Have researchers found the key to cleaner diesel power?
23 October 2022
Electric-vehicle (EV) development is not the only source of green transformation within the automotive industry. Researchers are also considering how internal-combustion engines (ICEs) could be more sustainable.
A team of engineers based at Australia’s University of New South Wales (UNSW) have converted a diesel engine, with potential industrial applications, into a hydrogen-diesel hybrid engine – reducing CO2 emissions by more than 85%, and boosting efficiency in the process.
The direct injection dual-fuel system uses a mix of 90% hydrogen and 10% diesel. This means the original diesel injection into the engine can be maintained, with the hydrogen fuel injected directly into the cylinder.
‘Any diesel engine used in trucks and power equipment in the transportation, agriculture and mining industries could ultimately be retrofitted to the new hybrid system in just a couple of months,’ the UNSW researchers claim.
Focusing on the near-future uses of this technology, the UNSW team highlighted its potential industrial applications, as opposed to deployment under the bonnet of a passenger car or van. This includes locations where a permanent hydrogen fuel supply is already in place. For example, mining sites could cut the emissions from industrial diesel engines used in vehicles and generators. The researchers hope to commercialise its new system within the next two years.
‘Being able to retrofit [industrial] diesel engines that are already out there is much quicker than waiting for the development of completely new fuel cell systems that might not be commercially available at a larger scale for at least a decade,’ said professor Shawn Kook from the UNSW school of mechanical and manufacturing engineering. ‘With the problem of carbon emissions and climate change, we need some more immediate solutions to deal with the issue of these many diesel engines currently in use.’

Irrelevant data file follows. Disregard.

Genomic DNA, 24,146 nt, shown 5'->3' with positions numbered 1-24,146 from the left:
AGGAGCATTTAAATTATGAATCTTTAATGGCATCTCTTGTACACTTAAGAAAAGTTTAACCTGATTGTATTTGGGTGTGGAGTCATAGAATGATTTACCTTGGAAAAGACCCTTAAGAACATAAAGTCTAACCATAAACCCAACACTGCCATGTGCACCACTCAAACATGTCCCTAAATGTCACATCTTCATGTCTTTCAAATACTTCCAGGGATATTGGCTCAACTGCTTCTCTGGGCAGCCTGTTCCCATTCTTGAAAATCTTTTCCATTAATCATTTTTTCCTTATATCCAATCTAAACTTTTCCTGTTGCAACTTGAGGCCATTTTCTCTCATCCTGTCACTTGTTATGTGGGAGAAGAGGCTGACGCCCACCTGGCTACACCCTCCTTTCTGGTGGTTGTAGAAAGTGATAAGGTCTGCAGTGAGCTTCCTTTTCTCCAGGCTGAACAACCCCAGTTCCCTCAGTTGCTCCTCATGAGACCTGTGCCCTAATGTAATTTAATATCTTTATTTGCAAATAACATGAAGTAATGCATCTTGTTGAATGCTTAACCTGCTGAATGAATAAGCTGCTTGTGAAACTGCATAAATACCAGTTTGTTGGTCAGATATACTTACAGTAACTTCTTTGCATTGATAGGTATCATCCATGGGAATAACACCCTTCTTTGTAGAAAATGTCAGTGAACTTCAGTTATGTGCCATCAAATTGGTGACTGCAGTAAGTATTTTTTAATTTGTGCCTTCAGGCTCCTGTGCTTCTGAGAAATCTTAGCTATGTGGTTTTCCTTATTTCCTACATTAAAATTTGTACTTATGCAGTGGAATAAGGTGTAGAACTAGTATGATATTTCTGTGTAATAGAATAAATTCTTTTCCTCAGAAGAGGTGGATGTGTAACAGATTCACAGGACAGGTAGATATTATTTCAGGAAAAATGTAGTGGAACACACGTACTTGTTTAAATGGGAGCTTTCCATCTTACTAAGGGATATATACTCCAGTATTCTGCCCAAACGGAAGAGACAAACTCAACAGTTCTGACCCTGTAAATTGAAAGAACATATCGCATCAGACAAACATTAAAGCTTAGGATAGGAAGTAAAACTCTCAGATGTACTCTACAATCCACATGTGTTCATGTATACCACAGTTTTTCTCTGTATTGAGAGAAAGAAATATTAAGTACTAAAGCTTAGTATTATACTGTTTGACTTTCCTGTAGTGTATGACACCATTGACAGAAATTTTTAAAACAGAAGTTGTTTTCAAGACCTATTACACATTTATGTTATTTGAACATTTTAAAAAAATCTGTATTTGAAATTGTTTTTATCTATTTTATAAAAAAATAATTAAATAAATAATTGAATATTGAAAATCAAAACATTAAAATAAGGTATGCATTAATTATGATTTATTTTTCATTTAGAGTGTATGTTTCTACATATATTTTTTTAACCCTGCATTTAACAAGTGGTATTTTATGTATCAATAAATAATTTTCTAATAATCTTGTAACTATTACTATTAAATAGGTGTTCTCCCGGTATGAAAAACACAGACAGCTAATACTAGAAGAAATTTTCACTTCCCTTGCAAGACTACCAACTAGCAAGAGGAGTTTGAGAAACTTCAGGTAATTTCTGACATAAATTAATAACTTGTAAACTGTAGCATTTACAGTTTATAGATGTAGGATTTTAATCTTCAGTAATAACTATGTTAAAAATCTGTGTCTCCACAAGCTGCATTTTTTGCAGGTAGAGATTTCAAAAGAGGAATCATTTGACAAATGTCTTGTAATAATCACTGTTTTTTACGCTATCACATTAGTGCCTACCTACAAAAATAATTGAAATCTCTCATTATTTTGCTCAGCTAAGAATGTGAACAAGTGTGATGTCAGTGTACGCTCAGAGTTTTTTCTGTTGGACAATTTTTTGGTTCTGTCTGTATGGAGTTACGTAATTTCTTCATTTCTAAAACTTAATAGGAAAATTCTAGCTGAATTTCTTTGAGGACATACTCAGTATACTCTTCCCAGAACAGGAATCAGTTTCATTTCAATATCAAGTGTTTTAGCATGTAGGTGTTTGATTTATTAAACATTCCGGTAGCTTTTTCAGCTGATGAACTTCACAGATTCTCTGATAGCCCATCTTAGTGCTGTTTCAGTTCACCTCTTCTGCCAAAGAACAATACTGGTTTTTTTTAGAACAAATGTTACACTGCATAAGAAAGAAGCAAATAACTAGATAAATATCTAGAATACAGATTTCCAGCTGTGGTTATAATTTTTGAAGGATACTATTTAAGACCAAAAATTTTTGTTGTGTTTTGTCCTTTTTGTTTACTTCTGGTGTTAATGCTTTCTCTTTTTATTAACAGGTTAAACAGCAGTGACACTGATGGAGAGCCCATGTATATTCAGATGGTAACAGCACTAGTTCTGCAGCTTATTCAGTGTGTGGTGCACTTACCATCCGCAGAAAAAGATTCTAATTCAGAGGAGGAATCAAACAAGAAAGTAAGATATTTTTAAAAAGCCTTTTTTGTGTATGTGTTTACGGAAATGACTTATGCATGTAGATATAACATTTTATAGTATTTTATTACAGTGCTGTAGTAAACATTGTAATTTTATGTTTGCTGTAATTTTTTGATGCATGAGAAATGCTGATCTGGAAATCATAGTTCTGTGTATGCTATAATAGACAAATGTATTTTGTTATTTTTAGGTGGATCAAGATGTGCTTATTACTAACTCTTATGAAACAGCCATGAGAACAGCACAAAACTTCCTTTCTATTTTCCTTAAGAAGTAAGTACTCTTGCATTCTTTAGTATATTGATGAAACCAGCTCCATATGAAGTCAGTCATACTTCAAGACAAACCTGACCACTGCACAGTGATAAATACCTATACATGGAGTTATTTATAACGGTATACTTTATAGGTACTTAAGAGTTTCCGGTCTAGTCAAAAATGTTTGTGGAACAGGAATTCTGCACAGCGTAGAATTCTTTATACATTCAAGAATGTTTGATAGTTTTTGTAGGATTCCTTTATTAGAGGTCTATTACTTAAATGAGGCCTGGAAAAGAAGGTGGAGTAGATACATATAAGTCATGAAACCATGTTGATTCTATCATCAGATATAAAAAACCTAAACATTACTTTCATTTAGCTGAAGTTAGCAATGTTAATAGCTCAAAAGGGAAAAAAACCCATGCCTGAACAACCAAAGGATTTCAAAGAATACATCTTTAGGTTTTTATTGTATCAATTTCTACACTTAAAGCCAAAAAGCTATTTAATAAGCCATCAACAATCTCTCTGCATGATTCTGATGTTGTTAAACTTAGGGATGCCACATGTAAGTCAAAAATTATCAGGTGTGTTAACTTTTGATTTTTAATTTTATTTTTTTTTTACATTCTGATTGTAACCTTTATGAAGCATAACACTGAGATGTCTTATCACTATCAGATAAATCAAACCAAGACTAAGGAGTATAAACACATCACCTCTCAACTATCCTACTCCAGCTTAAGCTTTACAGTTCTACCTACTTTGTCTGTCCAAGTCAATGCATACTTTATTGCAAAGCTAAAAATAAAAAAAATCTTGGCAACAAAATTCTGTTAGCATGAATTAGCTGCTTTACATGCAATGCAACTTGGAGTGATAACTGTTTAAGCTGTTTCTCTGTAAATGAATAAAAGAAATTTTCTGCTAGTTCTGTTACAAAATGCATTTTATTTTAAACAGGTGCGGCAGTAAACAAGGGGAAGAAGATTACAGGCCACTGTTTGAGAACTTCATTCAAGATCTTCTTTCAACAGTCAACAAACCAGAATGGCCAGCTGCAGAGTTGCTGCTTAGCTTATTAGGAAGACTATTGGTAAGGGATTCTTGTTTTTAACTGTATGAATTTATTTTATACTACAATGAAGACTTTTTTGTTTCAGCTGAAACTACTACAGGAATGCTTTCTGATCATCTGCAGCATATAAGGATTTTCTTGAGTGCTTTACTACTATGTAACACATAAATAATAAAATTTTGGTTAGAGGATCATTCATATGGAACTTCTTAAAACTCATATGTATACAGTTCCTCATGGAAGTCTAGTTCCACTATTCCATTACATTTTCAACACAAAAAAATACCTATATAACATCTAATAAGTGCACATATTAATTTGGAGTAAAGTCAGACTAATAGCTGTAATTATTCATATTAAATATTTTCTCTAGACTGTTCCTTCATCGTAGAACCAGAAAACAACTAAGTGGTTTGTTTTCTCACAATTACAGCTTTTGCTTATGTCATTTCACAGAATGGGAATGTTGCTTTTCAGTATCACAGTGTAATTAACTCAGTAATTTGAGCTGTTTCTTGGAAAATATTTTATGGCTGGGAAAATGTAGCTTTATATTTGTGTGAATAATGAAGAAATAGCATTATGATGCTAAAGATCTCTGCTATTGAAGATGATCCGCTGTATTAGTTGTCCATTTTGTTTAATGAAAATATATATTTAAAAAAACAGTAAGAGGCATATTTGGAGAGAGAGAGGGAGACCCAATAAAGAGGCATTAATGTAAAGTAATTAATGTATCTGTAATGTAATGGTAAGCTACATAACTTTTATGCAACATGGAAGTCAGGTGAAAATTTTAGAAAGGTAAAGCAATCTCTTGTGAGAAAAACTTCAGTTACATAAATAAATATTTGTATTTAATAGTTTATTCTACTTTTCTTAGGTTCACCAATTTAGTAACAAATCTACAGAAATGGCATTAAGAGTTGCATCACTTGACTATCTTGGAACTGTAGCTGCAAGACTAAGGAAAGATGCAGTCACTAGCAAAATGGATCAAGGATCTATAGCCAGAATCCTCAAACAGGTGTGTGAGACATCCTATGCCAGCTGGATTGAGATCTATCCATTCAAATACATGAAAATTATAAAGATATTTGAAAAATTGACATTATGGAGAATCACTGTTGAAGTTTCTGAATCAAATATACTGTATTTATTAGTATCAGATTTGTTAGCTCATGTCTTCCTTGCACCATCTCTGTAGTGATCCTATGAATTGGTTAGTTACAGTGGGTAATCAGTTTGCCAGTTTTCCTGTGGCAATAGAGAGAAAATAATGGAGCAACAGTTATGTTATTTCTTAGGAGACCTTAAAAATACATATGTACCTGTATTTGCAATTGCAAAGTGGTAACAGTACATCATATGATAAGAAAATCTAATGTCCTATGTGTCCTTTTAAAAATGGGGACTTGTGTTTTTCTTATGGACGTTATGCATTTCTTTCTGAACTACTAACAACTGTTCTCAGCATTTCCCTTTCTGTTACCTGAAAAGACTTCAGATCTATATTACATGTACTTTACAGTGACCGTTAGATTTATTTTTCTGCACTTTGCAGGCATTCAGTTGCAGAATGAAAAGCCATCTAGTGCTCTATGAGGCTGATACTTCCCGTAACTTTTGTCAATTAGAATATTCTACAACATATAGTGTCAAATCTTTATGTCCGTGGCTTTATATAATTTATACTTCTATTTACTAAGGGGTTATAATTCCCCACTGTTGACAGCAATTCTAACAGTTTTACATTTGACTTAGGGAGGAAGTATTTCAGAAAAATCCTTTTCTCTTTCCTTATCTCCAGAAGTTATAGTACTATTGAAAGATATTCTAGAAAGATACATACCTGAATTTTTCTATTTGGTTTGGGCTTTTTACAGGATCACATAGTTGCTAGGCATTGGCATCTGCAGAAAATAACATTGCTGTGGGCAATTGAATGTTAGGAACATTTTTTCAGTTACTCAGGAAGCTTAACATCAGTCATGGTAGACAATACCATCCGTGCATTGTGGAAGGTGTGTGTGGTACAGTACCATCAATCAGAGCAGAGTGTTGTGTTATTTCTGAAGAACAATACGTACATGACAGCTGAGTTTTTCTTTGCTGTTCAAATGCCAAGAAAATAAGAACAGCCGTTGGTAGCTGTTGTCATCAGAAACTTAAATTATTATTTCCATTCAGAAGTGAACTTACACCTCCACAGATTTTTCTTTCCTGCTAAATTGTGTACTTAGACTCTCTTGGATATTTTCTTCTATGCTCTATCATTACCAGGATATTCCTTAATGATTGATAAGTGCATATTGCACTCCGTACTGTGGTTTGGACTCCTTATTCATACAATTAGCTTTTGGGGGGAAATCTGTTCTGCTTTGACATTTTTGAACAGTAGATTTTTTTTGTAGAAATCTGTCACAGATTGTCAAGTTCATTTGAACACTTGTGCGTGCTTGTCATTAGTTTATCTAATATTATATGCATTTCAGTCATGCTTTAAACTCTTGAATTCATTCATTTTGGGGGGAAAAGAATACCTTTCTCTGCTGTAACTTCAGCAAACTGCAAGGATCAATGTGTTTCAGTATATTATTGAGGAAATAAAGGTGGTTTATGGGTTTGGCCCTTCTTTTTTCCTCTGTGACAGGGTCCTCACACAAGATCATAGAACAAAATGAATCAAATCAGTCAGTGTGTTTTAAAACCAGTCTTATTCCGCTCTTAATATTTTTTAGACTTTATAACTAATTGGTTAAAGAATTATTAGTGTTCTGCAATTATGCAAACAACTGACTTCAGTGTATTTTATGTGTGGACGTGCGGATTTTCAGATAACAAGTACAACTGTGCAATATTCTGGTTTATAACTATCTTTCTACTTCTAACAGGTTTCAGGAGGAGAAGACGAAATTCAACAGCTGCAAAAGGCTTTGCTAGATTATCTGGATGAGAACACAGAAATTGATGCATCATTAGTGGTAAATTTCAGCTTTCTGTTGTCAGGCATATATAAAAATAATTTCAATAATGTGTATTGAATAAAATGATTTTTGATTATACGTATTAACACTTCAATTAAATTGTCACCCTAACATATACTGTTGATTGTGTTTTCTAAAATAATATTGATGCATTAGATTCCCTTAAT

Cleaning up a dirty process
The retrofitted system does not require high-purity hydrogen and was found to be 26% more efficient than existing diesel engines. This technology could prove a vital industrial quick fix while brand-new hydrogen systems are developed over the long term.
A paper published in the International Journal of Hydrogen Energy revealed that the patented hydrogen injection system reduces CO2 emissions to just 90g/kWh, 85.9% below the amount produced by a standard diesel-powered engine.
‘This new technology significantly reduces CO2 emissions from existing diesel engines, so it could play a big part in making our carbon footprint much smaller, especially in Australia with all our mining, agriculture and other heavy industries where diesel engines are widely used,’ commented Kook. ‘We have shown that we can take those existing diesel engines and convert them into cleaner engines that burn hydrogen fuel.